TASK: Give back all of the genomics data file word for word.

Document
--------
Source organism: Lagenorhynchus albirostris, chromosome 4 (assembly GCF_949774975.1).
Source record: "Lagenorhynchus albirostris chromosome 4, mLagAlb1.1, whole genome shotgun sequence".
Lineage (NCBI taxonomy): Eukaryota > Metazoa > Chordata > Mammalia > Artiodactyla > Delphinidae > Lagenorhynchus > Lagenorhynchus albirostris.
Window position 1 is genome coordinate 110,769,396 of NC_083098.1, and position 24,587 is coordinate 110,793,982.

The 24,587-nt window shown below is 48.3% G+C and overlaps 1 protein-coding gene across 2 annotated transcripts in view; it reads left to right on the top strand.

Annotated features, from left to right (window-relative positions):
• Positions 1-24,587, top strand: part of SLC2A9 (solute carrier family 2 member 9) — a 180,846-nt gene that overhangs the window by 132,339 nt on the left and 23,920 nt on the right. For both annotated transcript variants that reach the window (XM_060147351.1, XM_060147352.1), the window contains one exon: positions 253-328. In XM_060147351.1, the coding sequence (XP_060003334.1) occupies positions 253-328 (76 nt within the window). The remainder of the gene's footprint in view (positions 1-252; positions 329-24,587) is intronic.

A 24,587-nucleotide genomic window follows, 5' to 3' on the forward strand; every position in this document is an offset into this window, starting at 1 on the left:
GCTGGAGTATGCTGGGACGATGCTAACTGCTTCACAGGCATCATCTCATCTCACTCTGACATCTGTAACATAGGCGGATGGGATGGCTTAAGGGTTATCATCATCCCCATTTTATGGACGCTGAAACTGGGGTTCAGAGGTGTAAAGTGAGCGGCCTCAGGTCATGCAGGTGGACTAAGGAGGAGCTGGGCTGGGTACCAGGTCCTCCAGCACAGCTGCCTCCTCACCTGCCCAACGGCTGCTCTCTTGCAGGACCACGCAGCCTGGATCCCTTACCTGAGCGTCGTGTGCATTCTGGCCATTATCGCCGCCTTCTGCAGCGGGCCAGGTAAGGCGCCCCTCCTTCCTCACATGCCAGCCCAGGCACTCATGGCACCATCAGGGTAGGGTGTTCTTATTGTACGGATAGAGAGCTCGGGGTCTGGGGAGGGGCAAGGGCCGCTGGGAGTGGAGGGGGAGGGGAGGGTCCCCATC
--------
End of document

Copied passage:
Source organism: Lagenorhynchus albirostris, chromosome 4 (assembly GCF_949774975.1).
Source record: "Lagenorhynchus albirostris chromosome 4, mLagAlb1.1, whole genome shotgun sequence".
Lineage (NCBI taxonomy): Eukaryota > Metazoa > Chordata > Mammalia > Artiodactyla > Delphinidae > Lagenorhynchus > Lagenorhynchus albirostris.
Window position 1 is genome coordinate 110,769,396 of NC_083098.1, and position 24,587 is coordinate 110,793,982.

The 24,587-nt window shown below is 48.3% G+C and overlaps 1 protein-coding gene across 2 annotated transcripts in view; it reads left to right on the top strand.

Annotated features, from left to right (window-relative positions):
• Positions 1-24,587, top strand: part of SLC2A9 (solute carrier family 2 member 9) — a 180,846-nt gene that overhangs the window by 132,339 nt on the left and 23,920 nt on the right. For both annotated transcript variants that reach the window (XM_060147351.1, XM_060147352.1), the window contains one exon: positions 253-328. In XM_060147351.1, the coding sequence (XP_060003334.1) occupies positions 253-328 (76 nt within the window). The remainder of the gene's footprint in view (positions 1-252; positions 329-24,587) is intronic.

A 24,587-nucleotide genomic window follows, 5' to 3' on the forward strand; every position in this document is an offset into this window, starting at 1 on the left:
GCTGGAGTATGCTGGGACGATGCTAACTGCTTCACAGGCATCATCTCATCTCACTCTGACATCTGTAACATAGGCGGATGGGATGGCTTAAGGGTTATCATCATCCCCATTTTATGGACGCTGAAACTGGGGTTCAGAGGTGTAAAGTGAGCGGCCTCAGGTCATGCAGGTGGACTAAGGAGGAGCTGGGCTGGGTACCAGGTCCTCCAGCACAGCTGCCTCCTCACCTGCCCAACGGCTGCTCTCTTGCAGGACCACGCAGCCTGGATCCCTTACCTGAGCGTCGTGTGCATTCTGGCCATTATCGCCGCCTTCTGCAGCGGGCCAGGTAAGGCGCCCCTCCTTCCTCACATGCCAGCCCAGGCACTCATGGCACCATCAGGGTAGGGTGTTCTTATTGTACGGATAGAGAGCTCGGGGTCTGGGGAGGGGCAAGGGCCGCTGGGAGTGGAGGGGGAGGGGAGGGTCCCCATC